masticate

[ mas-ti-keyt ]
/ ˈmæs tɪˌkeɪt /

verb (used with or without object), mas·ti·cat·ed, mas·ti·cat·ing.

to chew.
to reduce to a pulp by crushing or kneading, as rubber.

QUIZZES

CAN YOU FEEL THE WEAL WITH THIS WORD OF THE DAY QUIZ?

Did you collect all of last week’s words, but eftsoons forget what they mean? Don’t worry, we’re here to jog your memory. See how many words from the week of May 18 to 24 you can get right!
Question 1 of 7
weal

Origin of masticate

1640–50; < Late Latin masticātus, past participle of masticāre to chew. See mastic, -ate1

OTHER WORDS FROM masticate

Dictionary.com Unabridged Based on the Random House Unabridged Dictionary, © Random House, Inc. 2020

VOCAB BUILDER

What does mastication mean?

Mastication is a technical word for the act of chewing.

Mastication is the noun form of the verb masticate, meaning to chew or, less commonly, to reduce to a pulp by crushing or kneading, as is done in the rubber-making process. Mastication is almost always used in a scientific or technical context. In the everyday context of eating, people usually just say chewing.

Example: Saliva is released from glands under the tongue to aid in the process of  mastication.

Where does mastication come from?

Masticate comes from the Late Latin masticāre, meaning “to chew,” from the Greek mastikhan, “to grind the teeth.” The English word mastic derives from the same Greek word and refers to a type of tree and the resin from it that’s used to make rubber and chewing gum. (The related Greek word mastíchē meant “chewing gum.”)

In the study of how humans and animals eat (at the least the ones with teeth), mastication refers to the process of breaking down pieces of food with the teeth in order to swallow them. We typically don’t think about it as we’re doing it, but certain teeth are used for certain foods and stages of the chewing process. And animals with different diets use different methods of masticationcarnivores (meat eaters) typically chew up and down, while herbivores (plant eaters) generally chew from side to side. In human mastication, the most important thing to remember is to do it with your mouth closed. And while we’re using technical words, remember that mastication is followed by deglutition—the process of swallowing.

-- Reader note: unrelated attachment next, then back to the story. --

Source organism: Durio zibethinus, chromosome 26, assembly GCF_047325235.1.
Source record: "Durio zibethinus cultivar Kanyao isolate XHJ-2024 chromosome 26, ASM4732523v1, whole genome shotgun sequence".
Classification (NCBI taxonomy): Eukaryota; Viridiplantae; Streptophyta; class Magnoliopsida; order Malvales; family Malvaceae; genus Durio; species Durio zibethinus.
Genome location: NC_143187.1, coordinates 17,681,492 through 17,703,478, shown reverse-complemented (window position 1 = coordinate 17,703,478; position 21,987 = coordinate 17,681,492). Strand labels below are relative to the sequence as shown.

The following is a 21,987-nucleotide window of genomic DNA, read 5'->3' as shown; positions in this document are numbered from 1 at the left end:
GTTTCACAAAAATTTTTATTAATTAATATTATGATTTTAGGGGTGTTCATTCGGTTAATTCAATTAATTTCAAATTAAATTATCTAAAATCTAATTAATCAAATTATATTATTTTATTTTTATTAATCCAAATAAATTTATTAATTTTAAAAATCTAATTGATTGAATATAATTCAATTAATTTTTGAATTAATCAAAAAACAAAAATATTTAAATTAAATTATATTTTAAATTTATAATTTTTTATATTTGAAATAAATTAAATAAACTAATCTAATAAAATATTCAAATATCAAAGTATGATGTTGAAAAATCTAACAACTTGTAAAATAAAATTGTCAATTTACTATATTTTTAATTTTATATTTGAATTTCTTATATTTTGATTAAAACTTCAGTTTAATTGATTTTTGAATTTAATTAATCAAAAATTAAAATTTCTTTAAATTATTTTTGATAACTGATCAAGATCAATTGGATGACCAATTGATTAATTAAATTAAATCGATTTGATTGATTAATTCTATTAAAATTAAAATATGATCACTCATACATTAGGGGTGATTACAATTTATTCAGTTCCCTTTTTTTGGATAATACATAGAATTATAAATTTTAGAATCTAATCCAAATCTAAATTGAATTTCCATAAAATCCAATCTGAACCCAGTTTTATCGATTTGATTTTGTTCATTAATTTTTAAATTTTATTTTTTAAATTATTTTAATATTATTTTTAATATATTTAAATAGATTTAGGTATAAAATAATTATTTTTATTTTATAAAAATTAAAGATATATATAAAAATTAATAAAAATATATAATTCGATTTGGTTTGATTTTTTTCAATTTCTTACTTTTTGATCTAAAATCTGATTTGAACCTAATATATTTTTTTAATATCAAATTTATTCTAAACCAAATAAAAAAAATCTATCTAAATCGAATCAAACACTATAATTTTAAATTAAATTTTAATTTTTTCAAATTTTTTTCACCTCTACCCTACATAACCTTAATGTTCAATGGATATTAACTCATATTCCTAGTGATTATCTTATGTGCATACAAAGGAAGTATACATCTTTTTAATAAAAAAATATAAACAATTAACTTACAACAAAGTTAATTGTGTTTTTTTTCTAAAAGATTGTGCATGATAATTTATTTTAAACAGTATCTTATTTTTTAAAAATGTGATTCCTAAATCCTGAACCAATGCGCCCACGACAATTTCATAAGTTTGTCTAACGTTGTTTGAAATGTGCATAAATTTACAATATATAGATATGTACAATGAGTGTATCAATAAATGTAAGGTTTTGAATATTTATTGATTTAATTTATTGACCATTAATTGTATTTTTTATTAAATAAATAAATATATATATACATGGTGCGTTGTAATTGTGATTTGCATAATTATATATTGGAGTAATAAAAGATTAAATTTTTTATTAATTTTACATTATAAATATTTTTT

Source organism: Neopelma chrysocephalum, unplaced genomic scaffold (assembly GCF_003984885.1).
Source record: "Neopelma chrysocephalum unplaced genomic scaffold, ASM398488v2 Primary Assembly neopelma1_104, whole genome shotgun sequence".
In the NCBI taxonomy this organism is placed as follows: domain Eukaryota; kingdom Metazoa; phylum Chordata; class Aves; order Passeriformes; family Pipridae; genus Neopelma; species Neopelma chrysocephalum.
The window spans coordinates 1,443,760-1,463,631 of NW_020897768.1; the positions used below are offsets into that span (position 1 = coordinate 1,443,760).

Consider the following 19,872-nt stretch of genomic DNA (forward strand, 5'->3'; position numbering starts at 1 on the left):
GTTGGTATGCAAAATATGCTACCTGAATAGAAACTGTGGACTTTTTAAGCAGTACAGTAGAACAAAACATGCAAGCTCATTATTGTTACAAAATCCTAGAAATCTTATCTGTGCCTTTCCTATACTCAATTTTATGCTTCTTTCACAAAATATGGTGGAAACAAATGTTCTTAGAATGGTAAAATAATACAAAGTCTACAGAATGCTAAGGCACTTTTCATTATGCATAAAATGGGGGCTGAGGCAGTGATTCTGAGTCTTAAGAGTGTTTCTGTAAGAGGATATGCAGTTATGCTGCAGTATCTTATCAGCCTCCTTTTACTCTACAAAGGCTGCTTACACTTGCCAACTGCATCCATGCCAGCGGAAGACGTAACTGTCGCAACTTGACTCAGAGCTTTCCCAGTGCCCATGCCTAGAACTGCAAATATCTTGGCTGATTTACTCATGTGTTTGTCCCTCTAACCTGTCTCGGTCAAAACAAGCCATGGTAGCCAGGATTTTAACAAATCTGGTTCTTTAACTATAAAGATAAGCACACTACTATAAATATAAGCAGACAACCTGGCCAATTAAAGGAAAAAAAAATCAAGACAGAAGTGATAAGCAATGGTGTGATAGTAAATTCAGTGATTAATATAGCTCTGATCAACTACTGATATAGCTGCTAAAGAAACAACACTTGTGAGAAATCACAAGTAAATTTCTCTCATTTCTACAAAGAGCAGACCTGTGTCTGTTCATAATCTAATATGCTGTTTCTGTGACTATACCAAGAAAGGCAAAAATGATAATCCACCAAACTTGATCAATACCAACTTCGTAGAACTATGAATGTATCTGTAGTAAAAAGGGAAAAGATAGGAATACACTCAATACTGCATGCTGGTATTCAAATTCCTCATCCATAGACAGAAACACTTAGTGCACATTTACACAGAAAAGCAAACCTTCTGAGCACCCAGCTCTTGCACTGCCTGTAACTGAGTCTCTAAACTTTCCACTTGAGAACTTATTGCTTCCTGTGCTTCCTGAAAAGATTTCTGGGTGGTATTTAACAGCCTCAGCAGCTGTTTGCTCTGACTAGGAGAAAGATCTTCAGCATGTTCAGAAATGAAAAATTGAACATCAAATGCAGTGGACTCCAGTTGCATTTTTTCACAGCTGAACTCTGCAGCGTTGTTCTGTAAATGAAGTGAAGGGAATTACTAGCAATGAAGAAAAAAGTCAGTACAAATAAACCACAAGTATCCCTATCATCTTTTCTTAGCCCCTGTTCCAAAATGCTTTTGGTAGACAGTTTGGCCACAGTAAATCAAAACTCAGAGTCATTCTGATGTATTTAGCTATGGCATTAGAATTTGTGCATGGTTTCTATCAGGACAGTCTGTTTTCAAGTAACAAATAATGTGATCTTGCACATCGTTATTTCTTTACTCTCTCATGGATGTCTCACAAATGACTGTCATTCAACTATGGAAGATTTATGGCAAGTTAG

Did you know ... ?

What are some other forms related to mastication?

  • masticate (verb)

What are some synonyms for mastication?

What are some words that share a root or word element with mastication

 

 

What are some words that often get used in discussing mastication?

 

How is mastication used in real life?

Mastication is most commonly used in a scientific or technical way, though people sometimes use it to be funny by choosing a technical word instead of just saying chewing.

 

Try using mastication!

Is mastication used properly in the following sentence?

The study of mastication often involves the anatomy of the mouth, including the teeth and jaw, as well as the tongue and salivary glands.

Example sentences from the Web for mastication

British Dictionary definitions for mastication

masticate
/ (ˈmæstɪˌkeɪt) /

verb

to chew (food)
to reduce (materials such as rubber) to a pulp by crushing, grinding, or kneading

Derived forms of masticate

masticable, adjectivemastication, nounmasticator, noun

Word Origin for masticate

C17: from Late Latin masticāre, from Greek mastikhan to grind the teeth
Collins English Dictionary - Complete & Unabridged 2012 Digital Edition © William Collins Sons & Co. Ltd. 1979, 1986 © HarperCollins Publishers 1998, 2000, 2003, 2005, 2006, 2007, 2009, 2012

Medical definitions for mastication

masticate
[ măstĭ-kāt′ ]

v.

To chew food.

Other words from masticate

mas′ti•cation n.
The American Heritage® Stedman's Medical Dictionary Copyright © 2002, 2001, 1995 by Houghton Mifflin Company. Published by Houghton Mifflin Company.